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What does the multi-channel enabled pharma company look like?


"If you don't like change, you are going to like irrelevance even less." Gen Eric Shinseki US Army (ret.)

Hardly a day goes by without a new report, today AT Kearney, last week Roland Berger warning of a gloomy future for pharmaceutical companies and saying that they must change their ways.

Pharma has responded by restructuring, re-focussing, divesting, merging, laying off and so on, but all of these are, I would argue, tinkering with the existing model, rather like re-painting the sides of a horse-drawn cart when it is in the middle of a six-lane motorway junction with the traffic going past at 70 mph. And one of the highways in the junction is the conversation that is taking place amongst their customers and stakeholders online.

So how does pharma deal with this online traffic? I would categorise it in five ways:

  • 1. head in sand,
  • 2. what is this all about?
  • 3. don't touch
  • 4. proceed with caution or
  • 5. full steam ahead! (with fewer pharma companies in each category as you move down this list.)

History, culture, personalities, leadership, inertia, fear, regulations, politics, central/global strategies all influence how pharma companies use the various communication channels. But imagine if a non-pharma company came on the scene with a new prescription product; what if Richard Branson, Carly Fiorina, Steve Jobs or Larry Page and Sergey Brin discovered a previously un-launched pharmaceutical product. What would their sales and marketing operation look like?

1. Speed would be one of the cornerstones. How long would it take Stelios Haji-Ioannou to change the layout and prices on the EasyJet website. And how long would it take a pharma company? Before you embark on building that big new shiny product website read this Adam Broitman article: 4 reasons why websites are becoming irrelevant!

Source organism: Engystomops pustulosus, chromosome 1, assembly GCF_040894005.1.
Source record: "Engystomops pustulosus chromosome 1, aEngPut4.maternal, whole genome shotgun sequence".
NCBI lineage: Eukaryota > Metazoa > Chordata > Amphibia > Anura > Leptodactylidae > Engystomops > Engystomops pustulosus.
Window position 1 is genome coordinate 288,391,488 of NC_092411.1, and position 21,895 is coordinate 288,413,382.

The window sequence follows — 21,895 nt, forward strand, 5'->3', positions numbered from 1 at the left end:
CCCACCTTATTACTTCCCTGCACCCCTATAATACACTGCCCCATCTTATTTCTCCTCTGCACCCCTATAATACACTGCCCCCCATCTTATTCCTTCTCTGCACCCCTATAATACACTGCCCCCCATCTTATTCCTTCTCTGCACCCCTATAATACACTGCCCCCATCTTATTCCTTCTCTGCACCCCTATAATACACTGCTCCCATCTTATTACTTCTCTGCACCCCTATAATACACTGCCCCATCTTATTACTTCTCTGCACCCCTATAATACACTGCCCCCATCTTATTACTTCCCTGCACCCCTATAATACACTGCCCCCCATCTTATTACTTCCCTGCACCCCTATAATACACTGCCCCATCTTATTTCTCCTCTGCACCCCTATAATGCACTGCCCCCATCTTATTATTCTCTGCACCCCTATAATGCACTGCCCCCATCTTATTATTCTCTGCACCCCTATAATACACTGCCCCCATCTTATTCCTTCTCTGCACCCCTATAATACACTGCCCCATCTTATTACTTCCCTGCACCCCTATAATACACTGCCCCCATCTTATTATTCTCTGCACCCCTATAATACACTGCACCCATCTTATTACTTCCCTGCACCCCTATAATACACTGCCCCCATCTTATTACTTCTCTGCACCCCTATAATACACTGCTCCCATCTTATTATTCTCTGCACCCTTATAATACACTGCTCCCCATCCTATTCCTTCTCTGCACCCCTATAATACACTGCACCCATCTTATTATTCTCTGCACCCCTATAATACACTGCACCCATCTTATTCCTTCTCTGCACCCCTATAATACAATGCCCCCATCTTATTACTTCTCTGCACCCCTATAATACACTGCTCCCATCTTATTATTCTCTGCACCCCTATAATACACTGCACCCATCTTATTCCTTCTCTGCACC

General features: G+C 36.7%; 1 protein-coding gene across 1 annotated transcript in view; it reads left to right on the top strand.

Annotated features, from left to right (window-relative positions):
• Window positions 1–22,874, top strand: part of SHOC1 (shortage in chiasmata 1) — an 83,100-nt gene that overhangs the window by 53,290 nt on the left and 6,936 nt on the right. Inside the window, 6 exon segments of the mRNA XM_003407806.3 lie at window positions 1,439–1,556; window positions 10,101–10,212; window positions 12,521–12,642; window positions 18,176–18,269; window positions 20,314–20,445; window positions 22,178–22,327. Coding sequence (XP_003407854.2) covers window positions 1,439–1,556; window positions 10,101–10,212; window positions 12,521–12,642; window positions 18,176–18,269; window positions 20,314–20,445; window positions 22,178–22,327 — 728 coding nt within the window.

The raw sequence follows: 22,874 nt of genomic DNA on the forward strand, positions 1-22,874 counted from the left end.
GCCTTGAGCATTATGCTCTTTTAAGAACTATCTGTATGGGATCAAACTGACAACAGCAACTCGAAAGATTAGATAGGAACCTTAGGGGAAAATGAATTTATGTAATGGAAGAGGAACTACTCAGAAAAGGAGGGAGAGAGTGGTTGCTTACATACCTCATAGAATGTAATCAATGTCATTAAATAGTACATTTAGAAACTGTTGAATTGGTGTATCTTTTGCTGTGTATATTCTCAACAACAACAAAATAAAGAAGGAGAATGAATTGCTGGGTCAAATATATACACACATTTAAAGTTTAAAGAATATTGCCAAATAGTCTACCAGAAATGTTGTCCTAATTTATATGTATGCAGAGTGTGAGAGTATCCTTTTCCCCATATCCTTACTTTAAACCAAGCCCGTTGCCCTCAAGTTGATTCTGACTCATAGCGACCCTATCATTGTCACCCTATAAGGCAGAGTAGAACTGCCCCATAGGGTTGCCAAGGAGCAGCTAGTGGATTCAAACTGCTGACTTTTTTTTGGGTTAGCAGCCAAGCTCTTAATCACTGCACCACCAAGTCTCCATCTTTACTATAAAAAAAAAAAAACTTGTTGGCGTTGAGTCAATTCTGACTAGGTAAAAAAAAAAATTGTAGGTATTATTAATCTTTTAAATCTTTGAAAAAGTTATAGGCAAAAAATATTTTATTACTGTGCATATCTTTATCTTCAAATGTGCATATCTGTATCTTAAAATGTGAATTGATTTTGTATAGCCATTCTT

2. Resources would be the second thing, not extra money — the right people in the right place with the right qualifications and skills to deploy the optimum mix of all the channels to reach their customers. Why have a sales force of 150-400 when 50% of your customers are "no see" but only one medic per brand and a compliance or legal team of four? In my experience there is no shortage of innovation coming from sales and marketing departments but they often get reduced to a trickle once they hit the limited manpower deployed in the approval process. Not that I am advocating lay-offs, far from it but a re-allocation and re-tooling of the human resources within companies.

3. Processes. Where there is uncertainty regarding external regulations, which is certainly the case for online marketing, develop clear and consistently applied internal processes; not everyone will necessarily agree with them but at least everyone knows what they can and cannot do. If you are uncertain about how to use a particular channel, pilot, start small scale, set clear objectives, measure and take learnings into other brands.

4. Culture. An understanding that pharma marketing needs to embrace all the communication channels and a leadership that empowers the organisation to try new things, celebrating when they go well, and learning from the mistakes when they don't. In other words, not taking the approach of "We did an e-Detail once for one of our brands, it didn't work so we don't do them anymore for any of our brands."

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